Re: Experience with convincing people to DFSGize their licenses?
Humberto Massa <firstname.lastname@example.org> writes:
> I think he meant X11 (the new, problematic one) does not equals MIT or
> 2-clause BSD anymore; "MIT/X11" seems to imply that. I agree. MIT/X
> would be ok, as in "the MIT version of the X system license" ugh. MIT is
> better (and shorter).
I would be leery of calling it the MIT license, since MIT has other
licenses that aren't quite the same. For example, the MIT Kerberos
license, copied below:
Copyright (C) 1985-2004 by the Massachusetts Institute of Technology.
All rights reserved.
Export of this software from the United States of America may require
a specific license from the United States Government. It is the
responsibility of any person or organization contemplating export to
obtain such a license before exporting.
WITHIN THAT CONSTRAINT, permission to use, copy, modify, and
distribute this software and its documentation for any purpose and
without fee is hereby granted, provided that the above copyright
notice appear in all copies and that both that copyright notice and
this permission notice appear in supporting documentation, and that
the name of M.I.T. not be used in advertising or publicity pertaining
to distribution of the software without specific, written prior
permission. Furthermore if you modify this software you must label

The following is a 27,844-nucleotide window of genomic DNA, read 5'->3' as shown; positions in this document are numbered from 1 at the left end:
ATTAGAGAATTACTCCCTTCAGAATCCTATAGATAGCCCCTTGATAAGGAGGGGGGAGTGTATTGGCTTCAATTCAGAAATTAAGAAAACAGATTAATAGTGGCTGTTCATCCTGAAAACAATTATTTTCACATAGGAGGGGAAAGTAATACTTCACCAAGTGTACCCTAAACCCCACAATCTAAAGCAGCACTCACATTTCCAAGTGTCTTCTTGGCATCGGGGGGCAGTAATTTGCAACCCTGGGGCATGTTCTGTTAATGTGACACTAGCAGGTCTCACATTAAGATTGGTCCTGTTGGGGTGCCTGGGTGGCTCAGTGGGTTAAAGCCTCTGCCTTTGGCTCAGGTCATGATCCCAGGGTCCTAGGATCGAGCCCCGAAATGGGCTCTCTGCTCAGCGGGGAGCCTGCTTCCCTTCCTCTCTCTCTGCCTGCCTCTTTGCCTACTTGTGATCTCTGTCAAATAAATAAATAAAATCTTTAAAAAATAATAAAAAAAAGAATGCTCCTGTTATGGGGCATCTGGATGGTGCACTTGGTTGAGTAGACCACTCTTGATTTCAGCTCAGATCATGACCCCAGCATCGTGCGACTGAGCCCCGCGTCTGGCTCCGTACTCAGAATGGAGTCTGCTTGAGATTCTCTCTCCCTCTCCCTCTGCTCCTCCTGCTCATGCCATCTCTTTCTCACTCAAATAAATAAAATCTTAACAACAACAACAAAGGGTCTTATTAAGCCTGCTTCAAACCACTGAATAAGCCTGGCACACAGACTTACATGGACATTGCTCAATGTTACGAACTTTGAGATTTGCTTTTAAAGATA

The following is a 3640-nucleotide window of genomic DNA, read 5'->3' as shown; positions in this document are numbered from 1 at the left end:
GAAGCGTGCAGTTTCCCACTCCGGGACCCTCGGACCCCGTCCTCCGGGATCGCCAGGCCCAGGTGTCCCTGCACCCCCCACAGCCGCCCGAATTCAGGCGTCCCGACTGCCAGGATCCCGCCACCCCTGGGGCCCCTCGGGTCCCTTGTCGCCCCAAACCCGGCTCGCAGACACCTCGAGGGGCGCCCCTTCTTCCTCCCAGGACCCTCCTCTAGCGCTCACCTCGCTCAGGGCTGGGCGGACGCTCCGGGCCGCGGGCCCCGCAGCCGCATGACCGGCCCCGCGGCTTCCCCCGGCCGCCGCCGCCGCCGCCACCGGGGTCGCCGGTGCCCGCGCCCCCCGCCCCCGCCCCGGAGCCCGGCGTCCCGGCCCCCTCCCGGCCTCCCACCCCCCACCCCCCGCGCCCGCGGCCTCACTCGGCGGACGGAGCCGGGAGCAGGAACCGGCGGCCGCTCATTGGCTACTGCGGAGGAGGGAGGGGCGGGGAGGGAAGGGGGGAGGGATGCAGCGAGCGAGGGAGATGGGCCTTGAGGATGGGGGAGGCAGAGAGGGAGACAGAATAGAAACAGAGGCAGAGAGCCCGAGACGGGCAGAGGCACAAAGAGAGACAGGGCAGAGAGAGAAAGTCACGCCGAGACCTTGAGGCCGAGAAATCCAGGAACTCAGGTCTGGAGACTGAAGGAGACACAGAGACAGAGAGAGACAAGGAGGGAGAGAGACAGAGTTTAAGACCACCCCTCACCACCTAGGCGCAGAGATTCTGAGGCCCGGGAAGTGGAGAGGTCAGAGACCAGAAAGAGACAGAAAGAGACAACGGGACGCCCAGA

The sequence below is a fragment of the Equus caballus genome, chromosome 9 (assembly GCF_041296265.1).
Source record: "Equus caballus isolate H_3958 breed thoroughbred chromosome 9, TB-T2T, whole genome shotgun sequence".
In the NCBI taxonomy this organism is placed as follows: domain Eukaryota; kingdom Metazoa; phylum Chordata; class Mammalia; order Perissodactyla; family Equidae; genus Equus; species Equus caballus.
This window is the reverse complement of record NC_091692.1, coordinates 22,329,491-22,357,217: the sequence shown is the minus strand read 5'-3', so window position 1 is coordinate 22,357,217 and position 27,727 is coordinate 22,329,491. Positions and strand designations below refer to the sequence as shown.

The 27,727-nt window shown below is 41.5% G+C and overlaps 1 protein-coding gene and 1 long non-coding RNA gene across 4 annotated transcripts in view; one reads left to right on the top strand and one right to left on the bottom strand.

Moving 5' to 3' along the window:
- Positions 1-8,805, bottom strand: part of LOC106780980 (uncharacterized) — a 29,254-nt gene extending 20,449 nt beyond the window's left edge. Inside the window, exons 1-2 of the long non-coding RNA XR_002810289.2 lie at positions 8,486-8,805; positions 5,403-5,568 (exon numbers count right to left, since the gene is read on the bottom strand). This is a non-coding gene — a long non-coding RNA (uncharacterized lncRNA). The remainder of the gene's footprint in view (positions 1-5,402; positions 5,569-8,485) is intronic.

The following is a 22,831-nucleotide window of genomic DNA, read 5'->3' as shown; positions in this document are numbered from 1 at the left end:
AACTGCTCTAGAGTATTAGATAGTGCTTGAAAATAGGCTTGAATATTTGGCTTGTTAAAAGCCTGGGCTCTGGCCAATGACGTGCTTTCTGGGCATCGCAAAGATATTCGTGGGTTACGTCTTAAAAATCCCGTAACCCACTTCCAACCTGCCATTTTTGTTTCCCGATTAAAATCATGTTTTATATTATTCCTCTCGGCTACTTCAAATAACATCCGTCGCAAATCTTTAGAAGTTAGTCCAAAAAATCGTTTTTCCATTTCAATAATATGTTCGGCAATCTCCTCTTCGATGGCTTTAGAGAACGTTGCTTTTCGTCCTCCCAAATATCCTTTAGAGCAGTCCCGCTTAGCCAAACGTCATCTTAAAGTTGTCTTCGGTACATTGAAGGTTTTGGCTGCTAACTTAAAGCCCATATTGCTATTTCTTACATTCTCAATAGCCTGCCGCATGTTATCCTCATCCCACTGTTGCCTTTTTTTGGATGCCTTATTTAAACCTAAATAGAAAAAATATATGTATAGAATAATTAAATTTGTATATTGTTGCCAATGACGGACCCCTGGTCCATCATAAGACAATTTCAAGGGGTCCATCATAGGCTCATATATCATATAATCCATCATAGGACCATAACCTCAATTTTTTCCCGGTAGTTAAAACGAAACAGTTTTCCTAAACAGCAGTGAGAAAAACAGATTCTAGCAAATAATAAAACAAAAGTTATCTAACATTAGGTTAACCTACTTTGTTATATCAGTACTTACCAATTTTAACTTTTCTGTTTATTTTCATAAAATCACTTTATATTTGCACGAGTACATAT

your software as modified software and not distribute it in such a
fashion that it might be confused with the original MIT software.
M.I.T. makes no representations about the suitability of this software
for any purpose. It is provided "as is" without express or implied
THIS SOFTWARE IS PROVIDED ``AS IS'' AND WITHOUT ANY EXPRESS OR
IMPLIED WARRANTIES, INCLUDING, WITHOUT LIMITATION, THE IMPLIED
WARRANTIES OF MERCHANTIBILITY AND FITNESS FOR A PARTICULAR PURPOSE.
Note the "label your software as modified software" bit which are not part
of what people mean when they say "MIT/X license." Note also the
confusing "without fee" bit, which is intended to be read as "you will not
be charged any fee for using, copying, modifying, and distributing this
software" rather than "you may not charge a fee for this software," but
which is an endless source of confusion.
Russ Allbery (email@example.com) <http://www.eyrie.org/~eagle/>